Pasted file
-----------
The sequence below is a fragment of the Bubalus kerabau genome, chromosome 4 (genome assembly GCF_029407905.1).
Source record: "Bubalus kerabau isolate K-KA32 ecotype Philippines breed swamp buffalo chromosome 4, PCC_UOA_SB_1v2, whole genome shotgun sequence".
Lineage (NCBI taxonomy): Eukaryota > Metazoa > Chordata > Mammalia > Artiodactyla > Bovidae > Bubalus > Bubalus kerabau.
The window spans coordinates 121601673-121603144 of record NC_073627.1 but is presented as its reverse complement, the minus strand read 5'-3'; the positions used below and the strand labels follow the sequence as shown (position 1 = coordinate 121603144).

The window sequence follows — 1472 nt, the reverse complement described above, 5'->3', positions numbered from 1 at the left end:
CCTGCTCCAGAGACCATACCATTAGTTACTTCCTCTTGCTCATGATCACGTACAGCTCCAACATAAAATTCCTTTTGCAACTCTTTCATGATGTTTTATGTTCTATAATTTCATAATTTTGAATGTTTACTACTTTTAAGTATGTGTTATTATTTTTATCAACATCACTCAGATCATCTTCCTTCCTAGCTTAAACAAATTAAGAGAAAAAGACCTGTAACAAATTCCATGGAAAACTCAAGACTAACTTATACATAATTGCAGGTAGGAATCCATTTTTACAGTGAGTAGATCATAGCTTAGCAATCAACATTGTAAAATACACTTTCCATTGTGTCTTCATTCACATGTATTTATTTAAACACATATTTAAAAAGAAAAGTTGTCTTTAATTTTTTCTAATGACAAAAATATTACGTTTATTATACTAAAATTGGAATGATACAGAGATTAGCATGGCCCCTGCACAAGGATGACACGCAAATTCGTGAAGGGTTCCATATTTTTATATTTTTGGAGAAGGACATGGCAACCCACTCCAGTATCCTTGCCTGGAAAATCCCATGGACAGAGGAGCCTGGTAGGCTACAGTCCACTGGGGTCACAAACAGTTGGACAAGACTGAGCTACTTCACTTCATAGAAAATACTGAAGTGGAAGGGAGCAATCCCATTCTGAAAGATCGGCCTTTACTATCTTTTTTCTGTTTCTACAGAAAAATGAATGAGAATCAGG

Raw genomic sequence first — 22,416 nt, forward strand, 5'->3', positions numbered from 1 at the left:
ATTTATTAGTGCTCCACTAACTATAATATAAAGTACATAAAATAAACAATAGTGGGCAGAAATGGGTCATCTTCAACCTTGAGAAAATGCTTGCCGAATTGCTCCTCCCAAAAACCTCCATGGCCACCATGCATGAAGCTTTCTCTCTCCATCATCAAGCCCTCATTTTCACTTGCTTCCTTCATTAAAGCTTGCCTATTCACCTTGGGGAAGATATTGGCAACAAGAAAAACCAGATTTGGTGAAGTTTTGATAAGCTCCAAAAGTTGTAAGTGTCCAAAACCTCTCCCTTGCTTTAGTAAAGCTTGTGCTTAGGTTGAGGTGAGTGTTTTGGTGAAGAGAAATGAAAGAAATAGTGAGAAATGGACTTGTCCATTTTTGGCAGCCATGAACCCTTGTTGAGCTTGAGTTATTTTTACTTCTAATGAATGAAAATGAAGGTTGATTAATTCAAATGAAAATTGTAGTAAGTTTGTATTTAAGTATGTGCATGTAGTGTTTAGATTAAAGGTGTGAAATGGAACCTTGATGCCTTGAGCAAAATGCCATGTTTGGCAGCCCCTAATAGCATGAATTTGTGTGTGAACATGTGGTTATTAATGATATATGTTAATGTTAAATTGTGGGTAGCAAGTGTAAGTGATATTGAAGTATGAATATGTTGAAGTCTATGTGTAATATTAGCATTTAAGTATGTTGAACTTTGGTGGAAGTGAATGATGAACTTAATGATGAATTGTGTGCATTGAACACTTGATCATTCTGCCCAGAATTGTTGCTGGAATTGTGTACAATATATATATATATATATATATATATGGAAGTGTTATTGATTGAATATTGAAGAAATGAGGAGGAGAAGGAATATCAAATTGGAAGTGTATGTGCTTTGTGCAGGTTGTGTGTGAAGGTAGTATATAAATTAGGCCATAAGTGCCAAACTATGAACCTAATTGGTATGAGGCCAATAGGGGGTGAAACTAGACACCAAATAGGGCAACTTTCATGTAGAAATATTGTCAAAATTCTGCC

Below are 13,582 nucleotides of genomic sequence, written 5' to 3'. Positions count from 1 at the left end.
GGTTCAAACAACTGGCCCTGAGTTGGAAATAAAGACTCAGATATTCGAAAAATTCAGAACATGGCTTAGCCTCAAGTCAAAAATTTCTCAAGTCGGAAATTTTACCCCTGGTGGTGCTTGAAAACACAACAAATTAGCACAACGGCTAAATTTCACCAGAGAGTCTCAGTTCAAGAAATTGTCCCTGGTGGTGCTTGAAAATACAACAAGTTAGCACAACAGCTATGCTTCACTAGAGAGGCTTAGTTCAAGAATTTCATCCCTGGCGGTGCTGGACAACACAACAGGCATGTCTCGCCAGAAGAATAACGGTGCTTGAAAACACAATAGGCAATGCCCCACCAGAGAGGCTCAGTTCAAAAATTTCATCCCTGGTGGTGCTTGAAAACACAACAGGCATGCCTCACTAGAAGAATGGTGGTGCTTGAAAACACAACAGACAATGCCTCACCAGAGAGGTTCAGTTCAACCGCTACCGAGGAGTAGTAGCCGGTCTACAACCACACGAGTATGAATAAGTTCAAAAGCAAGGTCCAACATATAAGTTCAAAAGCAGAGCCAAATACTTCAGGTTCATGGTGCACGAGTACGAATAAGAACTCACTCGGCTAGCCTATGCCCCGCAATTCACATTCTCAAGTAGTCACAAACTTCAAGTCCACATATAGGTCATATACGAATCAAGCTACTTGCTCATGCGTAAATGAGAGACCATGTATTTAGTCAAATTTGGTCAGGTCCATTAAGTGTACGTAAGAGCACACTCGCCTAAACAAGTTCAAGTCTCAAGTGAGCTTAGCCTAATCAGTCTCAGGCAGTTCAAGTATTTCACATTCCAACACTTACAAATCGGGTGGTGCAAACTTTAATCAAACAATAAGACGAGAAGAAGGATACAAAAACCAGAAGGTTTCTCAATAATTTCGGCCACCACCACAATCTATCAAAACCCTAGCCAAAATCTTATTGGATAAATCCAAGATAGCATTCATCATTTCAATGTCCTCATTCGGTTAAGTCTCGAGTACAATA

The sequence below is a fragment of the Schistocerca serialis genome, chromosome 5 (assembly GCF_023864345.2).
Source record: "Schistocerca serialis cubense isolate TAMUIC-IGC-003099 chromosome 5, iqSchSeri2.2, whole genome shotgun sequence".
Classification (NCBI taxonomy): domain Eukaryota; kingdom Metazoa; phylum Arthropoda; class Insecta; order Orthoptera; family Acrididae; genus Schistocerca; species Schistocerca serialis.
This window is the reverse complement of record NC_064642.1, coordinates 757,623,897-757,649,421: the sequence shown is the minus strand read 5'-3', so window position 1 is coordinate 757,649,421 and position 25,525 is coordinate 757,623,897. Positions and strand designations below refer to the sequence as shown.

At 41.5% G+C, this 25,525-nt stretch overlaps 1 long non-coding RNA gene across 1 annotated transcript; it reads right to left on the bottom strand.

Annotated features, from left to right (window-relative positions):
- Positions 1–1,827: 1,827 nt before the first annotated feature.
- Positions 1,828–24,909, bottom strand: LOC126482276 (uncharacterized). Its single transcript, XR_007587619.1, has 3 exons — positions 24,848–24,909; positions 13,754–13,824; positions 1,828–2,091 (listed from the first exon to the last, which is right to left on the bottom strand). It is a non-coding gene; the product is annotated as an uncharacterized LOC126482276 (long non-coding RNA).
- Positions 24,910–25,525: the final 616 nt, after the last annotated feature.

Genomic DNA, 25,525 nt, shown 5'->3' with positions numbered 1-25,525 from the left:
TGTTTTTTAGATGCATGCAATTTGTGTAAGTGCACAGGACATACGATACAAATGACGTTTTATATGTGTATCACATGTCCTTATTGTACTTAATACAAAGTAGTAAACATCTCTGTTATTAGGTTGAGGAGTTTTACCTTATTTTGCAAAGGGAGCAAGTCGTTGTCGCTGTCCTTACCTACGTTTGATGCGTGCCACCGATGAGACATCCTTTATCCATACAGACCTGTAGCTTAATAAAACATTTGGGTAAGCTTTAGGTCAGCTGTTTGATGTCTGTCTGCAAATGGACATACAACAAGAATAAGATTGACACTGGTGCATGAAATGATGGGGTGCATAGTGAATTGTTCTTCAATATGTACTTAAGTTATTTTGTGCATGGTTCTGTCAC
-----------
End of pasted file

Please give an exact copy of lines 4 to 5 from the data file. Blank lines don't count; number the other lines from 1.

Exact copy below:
The window spans coordinates 121601673-121603144 of record NC_073627.1 but is presented as its reverse complement, the minus strand read 5'-3'; the positions used below and the strand labels follow the sequence as shown (position 1 = coordinate 121603144).

The window sequence follows — 1472 nt, the reverse complement described above, 5'->3', positions numbered from 1 at the left end: